“He was always selling something. A product, an idea, himself,” Lewis, the historian, said. “He was one of the greatest salesmen in American business history.”

Within three years, Chrysler was earning record profits. And in a vintage I-told-you-so appearance at the National Press Club in 1983, Iacocca announced he was paying back the guaranteed loans seven years ahead of time. The government collected millions of dollars in fees on the deal.

Though 1984 saw the introduction of the minivan, Chrysler’s landmark highly successful reinvention of the family sedan, Iacocca, by his own admission, was making mistakes amid prosperity that imperiled the company again.

The firm spent hundreds of millions of dollars on non-auto ventures, skimped on new-car investment, and almost choked to death on American Motors Corp., the auto producer it bought to get its Jeep subsidiary.

But Iacocca anticipated the 1990-92 recession sooner than his competitors and prepared for it by cutting $3 billion in costs out of the company, even as he was building a new $1-billion technical center north of Detroit and a $1-billion assembly plant in one of Detroit’s worst economically disadvantaged neighborhood.

Putting all its stylists, engineers and other key people under one roof at the glitzy technical center, Chrysler turned Detroit’s cumbersome car-development process upside down and began bringing autos out ahead of time and under budget.

The results included such successes as the “LH” sedans, typified by the Dodge Intrepid; the Jeep Grand Cherokee and a dramatically styled new Dodge Ram pickup truck, and the subcompact Neon.

These models came out as the Japanese economy and some of its leading auto companies stumbled — “It couldn’t happen to a nicer bunch of guys,” Iacocca cracked — and the once-moribund Chrysler under the leadership of his hand-picked management team led the industry in profitability in 1993.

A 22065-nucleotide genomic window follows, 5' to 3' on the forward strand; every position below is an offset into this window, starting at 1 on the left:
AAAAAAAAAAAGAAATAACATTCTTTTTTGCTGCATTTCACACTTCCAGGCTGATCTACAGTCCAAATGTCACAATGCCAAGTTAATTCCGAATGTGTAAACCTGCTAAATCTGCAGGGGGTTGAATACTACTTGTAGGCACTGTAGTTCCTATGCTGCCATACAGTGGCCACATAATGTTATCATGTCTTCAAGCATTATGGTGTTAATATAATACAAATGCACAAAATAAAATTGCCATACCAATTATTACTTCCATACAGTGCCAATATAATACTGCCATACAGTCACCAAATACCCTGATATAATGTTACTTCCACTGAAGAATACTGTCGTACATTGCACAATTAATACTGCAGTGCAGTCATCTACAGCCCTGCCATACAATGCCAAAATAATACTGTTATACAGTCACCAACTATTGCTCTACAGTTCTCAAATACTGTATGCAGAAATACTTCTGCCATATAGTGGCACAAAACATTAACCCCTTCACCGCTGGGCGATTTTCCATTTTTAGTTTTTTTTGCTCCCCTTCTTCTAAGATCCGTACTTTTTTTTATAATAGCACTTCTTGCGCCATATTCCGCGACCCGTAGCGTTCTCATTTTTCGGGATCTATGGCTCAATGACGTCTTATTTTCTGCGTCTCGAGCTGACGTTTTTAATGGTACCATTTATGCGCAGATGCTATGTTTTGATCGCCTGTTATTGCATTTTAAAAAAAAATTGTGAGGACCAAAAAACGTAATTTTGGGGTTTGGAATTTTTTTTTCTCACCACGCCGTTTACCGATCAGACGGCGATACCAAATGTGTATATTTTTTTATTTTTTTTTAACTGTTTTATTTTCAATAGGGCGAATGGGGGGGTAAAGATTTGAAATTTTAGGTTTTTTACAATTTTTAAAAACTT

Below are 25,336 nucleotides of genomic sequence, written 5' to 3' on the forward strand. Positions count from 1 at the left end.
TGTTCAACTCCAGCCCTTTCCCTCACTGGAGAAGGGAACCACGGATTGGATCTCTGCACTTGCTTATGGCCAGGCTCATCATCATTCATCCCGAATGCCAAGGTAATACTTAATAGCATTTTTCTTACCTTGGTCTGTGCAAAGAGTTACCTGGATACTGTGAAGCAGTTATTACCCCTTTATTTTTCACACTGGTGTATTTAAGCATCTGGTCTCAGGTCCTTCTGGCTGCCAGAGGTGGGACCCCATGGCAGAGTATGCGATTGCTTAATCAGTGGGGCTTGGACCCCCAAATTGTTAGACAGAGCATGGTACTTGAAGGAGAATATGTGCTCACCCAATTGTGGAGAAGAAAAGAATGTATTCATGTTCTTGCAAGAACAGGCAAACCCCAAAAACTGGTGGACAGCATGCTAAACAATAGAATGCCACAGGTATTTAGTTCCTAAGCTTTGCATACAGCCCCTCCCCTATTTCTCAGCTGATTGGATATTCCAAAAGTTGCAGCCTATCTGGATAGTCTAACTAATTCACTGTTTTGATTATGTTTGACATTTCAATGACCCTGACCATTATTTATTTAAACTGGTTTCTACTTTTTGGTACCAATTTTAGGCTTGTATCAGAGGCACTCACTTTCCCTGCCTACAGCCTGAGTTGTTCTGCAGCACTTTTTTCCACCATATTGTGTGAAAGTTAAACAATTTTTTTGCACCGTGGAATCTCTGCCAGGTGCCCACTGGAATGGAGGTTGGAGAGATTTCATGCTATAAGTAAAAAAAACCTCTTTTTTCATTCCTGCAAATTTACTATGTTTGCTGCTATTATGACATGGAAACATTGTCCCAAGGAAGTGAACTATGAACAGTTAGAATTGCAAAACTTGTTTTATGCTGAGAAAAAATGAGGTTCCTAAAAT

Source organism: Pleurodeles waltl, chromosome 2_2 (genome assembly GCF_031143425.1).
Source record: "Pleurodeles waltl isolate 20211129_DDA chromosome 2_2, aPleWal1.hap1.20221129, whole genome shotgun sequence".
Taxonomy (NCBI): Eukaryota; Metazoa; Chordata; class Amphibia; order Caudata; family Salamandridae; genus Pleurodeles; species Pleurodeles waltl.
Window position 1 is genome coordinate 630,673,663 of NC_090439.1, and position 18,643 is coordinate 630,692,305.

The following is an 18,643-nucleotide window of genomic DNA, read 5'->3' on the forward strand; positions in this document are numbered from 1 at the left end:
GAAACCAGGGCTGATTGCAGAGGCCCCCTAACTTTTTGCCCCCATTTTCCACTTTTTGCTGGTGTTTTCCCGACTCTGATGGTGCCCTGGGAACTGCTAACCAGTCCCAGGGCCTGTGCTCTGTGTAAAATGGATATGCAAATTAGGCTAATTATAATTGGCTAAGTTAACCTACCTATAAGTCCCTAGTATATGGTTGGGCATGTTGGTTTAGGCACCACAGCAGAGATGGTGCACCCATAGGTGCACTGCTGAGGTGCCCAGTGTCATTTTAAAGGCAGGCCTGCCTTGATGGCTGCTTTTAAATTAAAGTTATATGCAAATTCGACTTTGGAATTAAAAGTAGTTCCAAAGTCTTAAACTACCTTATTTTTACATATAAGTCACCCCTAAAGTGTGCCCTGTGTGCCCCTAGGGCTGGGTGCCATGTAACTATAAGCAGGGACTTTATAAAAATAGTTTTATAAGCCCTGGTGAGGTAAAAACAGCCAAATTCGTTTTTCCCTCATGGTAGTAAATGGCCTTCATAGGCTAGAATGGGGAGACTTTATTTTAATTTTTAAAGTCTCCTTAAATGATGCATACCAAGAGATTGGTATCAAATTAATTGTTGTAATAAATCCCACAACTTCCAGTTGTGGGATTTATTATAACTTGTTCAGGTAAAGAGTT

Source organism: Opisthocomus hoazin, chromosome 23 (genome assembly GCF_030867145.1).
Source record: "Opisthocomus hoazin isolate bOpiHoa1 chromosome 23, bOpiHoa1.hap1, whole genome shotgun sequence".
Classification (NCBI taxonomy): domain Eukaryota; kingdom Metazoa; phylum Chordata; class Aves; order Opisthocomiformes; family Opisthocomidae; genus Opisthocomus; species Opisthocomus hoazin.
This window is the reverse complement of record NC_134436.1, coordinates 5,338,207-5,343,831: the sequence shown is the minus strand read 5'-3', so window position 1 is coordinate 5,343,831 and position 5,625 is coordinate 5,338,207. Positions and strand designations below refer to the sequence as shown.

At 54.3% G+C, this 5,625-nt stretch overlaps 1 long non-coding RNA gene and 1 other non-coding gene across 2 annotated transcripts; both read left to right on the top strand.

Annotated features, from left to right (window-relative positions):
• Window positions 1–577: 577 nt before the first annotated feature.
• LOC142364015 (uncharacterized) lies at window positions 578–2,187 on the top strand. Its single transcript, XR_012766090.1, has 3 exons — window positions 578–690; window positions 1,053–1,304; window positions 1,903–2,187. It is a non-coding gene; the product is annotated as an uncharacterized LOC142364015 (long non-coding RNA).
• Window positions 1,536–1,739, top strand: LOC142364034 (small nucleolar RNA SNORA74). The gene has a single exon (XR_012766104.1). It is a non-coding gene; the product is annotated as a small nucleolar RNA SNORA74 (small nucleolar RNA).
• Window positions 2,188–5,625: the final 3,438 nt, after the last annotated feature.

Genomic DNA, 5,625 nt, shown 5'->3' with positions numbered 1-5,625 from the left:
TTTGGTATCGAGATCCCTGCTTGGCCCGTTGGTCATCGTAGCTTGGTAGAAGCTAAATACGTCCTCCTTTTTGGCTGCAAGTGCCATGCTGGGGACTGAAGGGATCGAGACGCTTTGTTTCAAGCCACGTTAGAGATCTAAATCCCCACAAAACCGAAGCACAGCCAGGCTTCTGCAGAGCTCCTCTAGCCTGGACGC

“When I got here it was crisis time, and I guess I don’t fold under heat and I was a good crisis manager,” Iacocca told The Times in 1992. “Then people wrote that when things go well, I’m a lousy manager. Well, that’s OK. Times do change and you adapt or you die. We survived and we survived happily.”

In retirement, Iacocca left Detroit for California, where his third marriage deteriorated in nasty fashion. “You never want to retire, move to a foreign country [California] and get divorced at the same time. That’ll kill you,” he said.

He threw his money and name behind an odd assortment of enterprises, including electric bicycles, the Koo Koo Roo Chicken restaurant chain and an olive-oil concoction called Olivio Spread, produced from the olive trees on his Tuscany estate.

He traveled the country like a pitchman, talking up his products to anyone who would listen, sometimes to sparse audiences.

In 1995, Iacocca joined with investor Kerkorian in a quixotic bid to take over Chrysler, sharply criticizing the automaker and accusing it of refusing to honor his options on more than 100,000 shares of stock.

Ironically, three years later, Chrysler did what Iacocca had tried desperately to do in the 1980s — merge with a foreign auto company. Soon Iacocca was offering advice to the new, German-owned DaimlerChrysler. He said he met several times with then-Chairman Juergen Schrempp about a possible role at the company.

But Schrempp “stiffed” him, Iacocca said in 2002. “Schrempp doesn’t want to be upstaged by even the aura of having me around,” he said.

Chrysler now is part of the holding company Fiat Chrysler Automobiles NV.

In addition to his two daughters, Iacocca’s survivors include by eight grandchildren.

Woutat is a former Times staff writer.